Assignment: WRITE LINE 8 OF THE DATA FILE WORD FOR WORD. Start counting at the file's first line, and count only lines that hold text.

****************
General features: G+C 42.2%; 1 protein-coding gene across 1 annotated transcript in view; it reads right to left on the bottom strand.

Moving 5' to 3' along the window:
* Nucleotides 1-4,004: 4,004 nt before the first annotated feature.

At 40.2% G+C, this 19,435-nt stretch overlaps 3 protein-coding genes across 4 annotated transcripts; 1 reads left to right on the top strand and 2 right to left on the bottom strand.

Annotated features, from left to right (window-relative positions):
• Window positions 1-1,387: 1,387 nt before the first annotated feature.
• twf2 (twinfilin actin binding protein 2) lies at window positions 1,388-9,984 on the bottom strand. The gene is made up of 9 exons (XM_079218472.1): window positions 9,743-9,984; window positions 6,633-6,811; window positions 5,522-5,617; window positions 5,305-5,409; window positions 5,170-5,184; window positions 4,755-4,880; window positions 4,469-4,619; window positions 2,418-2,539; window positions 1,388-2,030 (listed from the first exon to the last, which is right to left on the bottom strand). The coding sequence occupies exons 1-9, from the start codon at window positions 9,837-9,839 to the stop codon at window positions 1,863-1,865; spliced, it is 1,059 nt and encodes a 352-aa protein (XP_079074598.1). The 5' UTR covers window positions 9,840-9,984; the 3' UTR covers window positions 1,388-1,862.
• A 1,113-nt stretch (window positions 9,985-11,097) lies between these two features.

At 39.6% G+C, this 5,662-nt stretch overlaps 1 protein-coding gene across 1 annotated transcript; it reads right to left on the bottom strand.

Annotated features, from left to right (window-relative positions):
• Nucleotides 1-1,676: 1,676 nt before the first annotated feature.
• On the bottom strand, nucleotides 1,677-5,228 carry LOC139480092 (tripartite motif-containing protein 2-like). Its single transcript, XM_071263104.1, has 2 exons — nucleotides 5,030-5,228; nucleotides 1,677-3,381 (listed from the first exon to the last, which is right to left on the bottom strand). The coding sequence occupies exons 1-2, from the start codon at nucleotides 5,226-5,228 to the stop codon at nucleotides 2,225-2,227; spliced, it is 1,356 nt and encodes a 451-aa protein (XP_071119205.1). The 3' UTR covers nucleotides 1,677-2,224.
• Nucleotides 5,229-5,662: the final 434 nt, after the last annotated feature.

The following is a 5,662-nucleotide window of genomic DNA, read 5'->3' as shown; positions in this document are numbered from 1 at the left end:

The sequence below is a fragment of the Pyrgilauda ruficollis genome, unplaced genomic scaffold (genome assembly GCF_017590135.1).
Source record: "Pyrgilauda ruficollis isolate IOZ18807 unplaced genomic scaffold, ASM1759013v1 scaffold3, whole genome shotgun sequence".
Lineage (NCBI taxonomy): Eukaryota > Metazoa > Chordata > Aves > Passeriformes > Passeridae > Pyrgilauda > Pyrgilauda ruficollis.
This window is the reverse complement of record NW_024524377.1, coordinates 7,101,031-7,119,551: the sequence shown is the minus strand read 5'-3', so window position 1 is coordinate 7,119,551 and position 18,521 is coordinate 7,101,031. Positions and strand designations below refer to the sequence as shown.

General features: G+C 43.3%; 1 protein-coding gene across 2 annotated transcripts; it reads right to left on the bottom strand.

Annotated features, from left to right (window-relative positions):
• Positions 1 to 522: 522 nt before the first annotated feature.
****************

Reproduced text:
• A 1,113-nt stretch (window positions 9,985-11,097) lies between these two features.